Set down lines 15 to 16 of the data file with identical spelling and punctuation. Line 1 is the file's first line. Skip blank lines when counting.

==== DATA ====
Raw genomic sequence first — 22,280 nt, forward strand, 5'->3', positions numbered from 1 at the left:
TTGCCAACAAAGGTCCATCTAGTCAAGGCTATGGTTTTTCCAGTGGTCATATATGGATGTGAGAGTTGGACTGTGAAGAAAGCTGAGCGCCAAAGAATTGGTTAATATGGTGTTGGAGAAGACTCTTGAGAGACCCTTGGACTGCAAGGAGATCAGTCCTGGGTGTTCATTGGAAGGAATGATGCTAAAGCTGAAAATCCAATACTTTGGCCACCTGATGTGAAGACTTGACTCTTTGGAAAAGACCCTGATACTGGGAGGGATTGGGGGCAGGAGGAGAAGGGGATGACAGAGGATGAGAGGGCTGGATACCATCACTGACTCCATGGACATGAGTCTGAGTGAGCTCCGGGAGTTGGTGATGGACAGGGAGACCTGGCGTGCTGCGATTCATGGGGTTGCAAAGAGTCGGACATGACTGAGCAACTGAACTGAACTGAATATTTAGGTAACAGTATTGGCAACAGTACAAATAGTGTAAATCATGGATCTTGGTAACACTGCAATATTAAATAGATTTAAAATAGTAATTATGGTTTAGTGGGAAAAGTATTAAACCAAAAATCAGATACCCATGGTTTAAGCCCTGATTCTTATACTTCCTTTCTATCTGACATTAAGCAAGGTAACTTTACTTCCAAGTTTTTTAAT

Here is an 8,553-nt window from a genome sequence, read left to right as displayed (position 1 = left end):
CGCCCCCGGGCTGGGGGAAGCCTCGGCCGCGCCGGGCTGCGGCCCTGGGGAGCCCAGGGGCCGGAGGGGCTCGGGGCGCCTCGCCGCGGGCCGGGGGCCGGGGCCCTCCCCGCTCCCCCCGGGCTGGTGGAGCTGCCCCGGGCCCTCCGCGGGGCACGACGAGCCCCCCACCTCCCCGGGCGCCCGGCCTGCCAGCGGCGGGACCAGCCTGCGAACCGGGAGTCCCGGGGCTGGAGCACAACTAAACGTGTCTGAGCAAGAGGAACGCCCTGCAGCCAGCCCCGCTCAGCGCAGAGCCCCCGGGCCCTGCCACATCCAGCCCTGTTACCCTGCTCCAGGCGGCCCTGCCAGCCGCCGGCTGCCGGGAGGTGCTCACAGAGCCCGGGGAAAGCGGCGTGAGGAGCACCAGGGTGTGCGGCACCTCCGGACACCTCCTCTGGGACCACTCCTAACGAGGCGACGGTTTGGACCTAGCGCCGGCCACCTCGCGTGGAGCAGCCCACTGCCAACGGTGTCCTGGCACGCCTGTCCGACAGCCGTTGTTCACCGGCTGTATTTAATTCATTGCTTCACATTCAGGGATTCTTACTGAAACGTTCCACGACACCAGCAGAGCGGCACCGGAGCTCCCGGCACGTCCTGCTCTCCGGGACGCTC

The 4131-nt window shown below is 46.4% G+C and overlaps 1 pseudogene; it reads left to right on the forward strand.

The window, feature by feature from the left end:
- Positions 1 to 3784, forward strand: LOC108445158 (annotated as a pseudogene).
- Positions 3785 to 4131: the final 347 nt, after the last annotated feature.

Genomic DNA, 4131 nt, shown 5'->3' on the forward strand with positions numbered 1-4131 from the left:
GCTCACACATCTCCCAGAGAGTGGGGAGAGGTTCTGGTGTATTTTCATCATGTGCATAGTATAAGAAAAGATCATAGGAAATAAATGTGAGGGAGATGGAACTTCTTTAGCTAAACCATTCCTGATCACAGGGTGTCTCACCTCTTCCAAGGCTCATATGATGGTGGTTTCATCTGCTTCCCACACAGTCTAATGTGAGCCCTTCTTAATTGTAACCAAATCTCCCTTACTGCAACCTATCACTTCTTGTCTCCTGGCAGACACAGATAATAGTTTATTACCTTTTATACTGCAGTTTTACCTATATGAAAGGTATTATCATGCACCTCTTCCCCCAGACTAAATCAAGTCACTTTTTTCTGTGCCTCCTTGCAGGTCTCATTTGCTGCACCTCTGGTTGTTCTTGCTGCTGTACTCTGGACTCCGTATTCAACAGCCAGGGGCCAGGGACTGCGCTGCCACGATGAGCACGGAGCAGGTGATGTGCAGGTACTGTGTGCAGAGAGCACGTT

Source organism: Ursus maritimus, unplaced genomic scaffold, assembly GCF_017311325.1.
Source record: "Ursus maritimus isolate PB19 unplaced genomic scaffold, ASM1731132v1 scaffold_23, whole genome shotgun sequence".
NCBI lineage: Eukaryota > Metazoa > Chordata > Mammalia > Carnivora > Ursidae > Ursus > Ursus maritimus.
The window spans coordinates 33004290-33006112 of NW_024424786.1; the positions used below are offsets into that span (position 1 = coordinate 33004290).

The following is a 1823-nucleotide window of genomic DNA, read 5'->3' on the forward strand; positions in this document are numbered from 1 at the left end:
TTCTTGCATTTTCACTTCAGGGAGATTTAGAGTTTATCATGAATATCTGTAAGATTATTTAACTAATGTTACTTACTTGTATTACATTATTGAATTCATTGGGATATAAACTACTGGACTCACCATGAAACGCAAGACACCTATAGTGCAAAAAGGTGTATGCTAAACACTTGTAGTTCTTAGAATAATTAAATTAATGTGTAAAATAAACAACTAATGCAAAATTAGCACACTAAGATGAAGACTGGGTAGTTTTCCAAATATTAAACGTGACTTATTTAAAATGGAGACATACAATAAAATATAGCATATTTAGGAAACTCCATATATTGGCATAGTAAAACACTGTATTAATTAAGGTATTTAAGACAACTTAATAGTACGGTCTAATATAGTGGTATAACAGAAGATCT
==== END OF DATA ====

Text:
The following is a 1823-nucleotide window of genomic DNA, read 5'->3' on the forward strand; positions in this document are numbered from 1 at the left end:
TTCTTGCATTTTCACTTCAGGGAGATTTAGAGTTTATCATGAATATCTGTAAGATTATTTAACTAATGTTACTTACTTGTATTACATTATTGAATTCATTGGGATATAAACTACTGGACTCACCATGAAACGCAAGACACCTATAGTGCAAAAAGGTGTATGCTAAACACTTGTAGTTCTTAGAATAATTAAATTAATGTGTAAAATAAACAACTAATGCAAAATTAGCACACTAAGATGAAGACTGGGTAGTTTTCCAAATATTAAACGTGACTTATTTAAAATGGAGACATACAATAAAATATAGCATATTTAGGAAACTCCATATATTGGCATAGTAAAACACTGTATTAATTAAGGTATTTAAGACAACTTAATAGTACGGTCTAATATAGTGGTATAACAGAAGATCT